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Dr Chan Eng Heng

Prof Dr Chan Eng Heng, Malaysia’s “Turtle Lady;” UNEP’s Global 500 Laureate; recipient of a Lifetime Achievement Award from the International Sea Turtle Society and listed in UNEP’s Who’s Who of Women and the Environment, has dedicated almost her entire working life to the conservation of turtles.

She co-founded the Sea Turtle Research Unit (SEATRU) in UPM in 1985 to bring focus to her research on leatherback turtles. Her findings have provided the basis for intensified conservation measures undertaken at the state level, with this work also earning her a PhD from Kagoshima University.

In 1993, Chan initiated the first Malaysian in-situ egg protection programme for green and hawksbill turtles on Redang Island. This effort which was sustained and intensified till her retirement in 2009 resulted in half a million turtle eggs saved from human consumption for incubation, with 400,000 hatchlings making their way to the ocean. This would later prove to be her most impactful contribution as the nesting population in Redang has now recovered, with numbers doubling those of the early years.

Chan had to raise funds to buy turtle eggs from licensed egg collectors for incubation. She did this by involving the public through turtle volunteer programmes, along with nest and turtle adoption schemes. These innovative measures not only raised much-needed funds but brought turtle awareness to the hearts and minds of the general public. Her pioneering turtle volunteer programme, where volunteers pay to spend a week on the nesting beach to help in the hands-on work, is now being replicated by other organisations on other nesting beaches.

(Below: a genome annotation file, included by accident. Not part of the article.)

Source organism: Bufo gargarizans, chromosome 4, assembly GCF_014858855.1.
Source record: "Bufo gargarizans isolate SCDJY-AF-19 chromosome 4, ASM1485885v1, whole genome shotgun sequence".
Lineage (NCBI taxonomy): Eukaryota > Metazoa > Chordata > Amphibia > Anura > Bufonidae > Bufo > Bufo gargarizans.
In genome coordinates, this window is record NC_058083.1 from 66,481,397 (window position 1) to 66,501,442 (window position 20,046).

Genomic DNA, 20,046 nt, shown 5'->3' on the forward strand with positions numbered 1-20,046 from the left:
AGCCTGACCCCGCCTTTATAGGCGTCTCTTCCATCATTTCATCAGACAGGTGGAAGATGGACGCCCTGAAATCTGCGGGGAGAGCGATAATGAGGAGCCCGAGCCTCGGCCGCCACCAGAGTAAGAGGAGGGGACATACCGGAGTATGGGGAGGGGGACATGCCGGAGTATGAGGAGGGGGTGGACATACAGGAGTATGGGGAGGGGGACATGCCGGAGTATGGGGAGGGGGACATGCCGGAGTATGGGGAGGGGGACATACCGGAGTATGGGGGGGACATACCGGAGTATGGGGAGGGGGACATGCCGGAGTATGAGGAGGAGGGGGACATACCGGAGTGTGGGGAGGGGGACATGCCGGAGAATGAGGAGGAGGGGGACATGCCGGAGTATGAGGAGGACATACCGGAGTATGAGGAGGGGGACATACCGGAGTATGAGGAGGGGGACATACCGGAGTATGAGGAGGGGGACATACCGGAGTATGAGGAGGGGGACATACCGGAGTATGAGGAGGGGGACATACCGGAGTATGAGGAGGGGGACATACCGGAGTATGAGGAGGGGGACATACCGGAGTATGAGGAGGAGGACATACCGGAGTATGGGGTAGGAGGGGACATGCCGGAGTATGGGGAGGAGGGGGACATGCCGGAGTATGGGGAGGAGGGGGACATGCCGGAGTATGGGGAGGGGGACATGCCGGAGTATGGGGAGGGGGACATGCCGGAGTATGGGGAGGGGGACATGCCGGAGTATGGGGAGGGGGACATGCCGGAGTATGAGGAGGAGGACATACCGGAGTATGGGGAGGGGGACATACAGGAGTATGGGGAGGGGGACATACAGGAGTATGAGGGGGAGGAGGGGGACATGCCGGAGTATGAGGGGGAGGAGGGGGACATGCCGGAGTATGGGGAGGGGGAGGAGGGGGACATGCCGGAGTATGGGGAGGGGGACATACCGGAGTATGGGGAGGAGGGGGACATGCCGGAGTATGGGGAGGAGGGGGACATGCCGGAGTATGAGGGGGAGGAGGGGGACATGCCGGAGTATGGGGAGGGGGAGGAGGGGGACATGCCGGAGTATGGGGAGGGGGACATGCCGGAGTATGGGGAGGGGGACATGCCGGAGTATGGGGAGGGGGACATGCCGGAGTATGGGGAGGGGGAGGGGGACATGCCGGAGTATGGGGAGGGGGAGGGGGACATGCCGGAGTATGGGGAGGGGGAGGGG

She also lobbied tirelessly for major nesting beaches in Redang to be converted to sanctuaries, and her efforts came to fruition in 2005 when Terengganu set aside three beaches for this purpose.

A firm believer in educating young children, she conducted annual turtle camps for children living on Redang Island and wrote two books in order to educate them on turtle conservation.

As an academic staff in the university, she did extensive research on turtles and published her findings in peer-reviewed journals, paving the way for her promotion to a professorship. Some of the post-graduate students she has supervised now hold key turtle conservation positions.

Her work on turtles did not end when she retired from the university. In 2011, she co-founded the Turtle Conservation Society of Malaysia to also cover non-marine species, and the Society’s core project now involves the critically endangered river terrapins of the Kemaman River.

In her retirement, Chan used art to further create awareness by working with volunteers to create Turtle Alley in Kuala Terengganu’s Chinatown – an alley now adorned with over 60 turtle mosaics on its walls and path to serve as an inspiration for current and future turtle conservationists.

For more info on the Turtle Conservation Society of Malaysia (TCS), click here.

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